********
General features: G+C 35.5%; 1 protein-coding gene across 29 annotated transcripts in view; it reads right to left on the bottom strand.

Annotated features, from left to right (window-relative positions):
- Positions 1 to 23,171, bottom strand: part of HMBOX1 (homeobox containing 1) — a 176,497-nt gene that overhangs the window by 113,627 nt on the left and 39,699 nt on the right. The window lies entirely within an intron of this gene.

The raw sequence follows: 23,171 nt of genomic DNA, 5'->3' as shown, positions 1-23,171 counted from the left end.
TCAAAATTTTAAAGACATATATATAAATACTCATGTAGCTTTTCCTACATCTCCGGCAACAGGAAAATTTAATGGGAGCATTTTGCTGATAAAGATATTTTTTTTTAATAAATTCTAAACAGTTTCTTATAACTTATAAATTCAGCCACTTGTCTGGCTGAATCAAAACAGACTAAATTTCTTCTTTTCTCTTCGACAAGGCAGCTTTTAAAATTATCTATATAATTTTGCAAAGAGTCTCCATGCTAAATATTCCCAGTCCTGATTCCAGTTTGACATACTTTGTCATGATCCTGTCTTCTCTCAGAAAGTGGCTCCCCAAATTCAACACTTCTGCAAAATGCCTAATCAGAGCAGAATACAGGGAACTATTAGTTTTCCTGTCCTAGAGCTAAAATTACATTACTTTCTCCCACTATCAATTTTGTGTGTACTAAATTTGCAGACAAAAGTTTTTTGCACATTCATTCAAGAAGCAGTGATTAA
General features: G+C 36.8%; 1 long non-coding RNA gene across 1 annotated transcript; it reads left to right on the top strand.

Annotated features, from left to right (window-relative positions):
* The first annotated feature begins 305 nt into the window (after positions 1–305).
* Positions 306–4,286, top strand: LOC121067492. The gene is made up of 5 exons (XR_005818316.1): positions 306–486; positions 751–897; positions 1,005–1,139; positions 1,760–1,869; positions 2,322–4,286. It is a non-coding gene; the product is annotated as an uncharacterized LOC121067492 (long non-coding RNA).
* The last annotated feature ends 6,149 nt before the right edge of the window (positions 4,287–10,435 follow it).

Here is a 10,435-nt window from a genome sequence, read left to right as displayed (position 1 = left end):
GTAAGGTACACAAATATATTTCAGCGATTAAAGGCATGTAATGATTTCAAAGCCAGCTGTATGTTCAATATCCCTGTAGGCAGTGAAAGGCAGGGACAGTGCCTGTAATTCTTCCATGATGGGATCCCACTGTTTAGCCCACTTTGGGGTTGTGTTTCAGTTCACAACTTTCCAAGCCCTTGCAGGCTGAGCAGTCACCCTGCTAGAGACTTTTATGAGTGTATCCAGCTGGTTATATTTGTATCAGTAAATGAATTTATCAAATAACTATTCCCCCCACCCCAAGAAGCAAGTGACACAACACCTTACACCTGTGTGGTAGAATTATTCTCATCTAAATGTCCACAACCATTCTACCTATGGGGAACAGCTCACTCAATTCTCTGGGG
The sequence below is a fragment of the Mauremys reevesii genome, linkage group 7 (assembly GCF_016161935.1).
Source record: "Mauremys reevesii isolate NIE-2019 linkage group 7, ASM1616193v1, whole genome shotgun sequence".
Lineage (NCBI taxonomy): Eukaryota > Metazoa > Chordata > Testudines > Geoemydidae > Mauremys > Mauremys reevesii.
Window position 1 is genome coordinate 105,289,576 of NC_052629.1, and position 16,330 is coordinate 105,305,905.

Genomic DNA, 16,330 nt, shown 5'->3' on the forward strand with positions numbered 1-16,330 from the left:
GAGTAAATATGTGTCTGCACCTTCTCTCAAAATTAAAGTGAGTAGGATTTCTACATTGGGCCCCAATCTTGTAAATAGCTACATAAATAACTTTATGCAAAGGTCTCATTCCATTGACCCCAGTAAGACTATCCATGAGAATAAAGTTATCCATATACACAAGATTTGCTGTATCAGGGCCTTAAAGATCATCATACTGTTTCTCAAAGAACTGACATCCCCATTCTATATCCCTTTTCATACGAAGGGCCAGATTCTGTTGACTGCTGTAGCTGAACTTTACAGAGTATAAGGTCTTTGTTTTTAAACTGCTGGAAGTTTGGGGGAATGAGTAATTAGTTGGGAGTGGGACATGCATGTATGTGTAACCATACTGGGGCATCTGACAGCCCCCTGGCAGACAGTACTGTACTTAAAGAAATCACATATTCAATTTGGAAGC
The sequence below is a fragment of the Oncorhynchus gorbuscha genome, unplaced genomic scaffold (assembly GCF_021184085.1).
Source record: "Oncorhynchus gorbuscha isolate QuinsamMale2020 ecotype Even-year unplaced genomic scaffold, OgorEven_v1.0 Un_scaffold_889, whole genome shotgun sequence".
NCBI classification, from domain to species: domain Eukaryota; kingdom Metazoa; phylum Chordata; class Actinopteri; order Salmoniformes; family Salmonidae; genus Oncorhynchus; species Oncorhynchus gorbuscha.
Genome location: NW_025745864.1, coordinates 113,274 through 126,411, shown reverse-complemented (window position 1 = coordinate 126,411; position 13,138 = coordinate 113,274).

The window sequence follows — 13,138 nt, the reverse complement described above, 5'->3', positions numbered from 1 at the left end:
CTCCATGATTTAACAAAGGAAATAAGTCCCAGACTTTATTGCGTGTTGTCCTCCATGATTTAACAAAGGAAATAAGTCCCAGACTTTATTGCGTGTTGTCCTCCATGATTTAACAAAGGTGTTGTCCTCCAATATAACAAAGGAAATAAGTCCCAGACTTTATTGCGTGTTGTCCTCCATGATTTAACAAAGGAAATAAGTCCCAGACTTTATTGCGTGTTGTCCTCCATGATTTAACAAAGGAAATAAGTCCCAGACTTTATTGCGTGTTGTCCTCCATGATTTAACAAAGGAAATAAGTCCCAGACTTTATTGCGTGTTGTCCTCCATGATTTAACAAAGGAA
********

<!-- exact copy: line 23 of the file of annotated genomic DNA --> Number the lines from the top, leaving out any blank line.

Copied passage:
The window sequence follows — 13,138 nt, the reverse complement described above, 5'->3', positions numbered from 1 at the left end: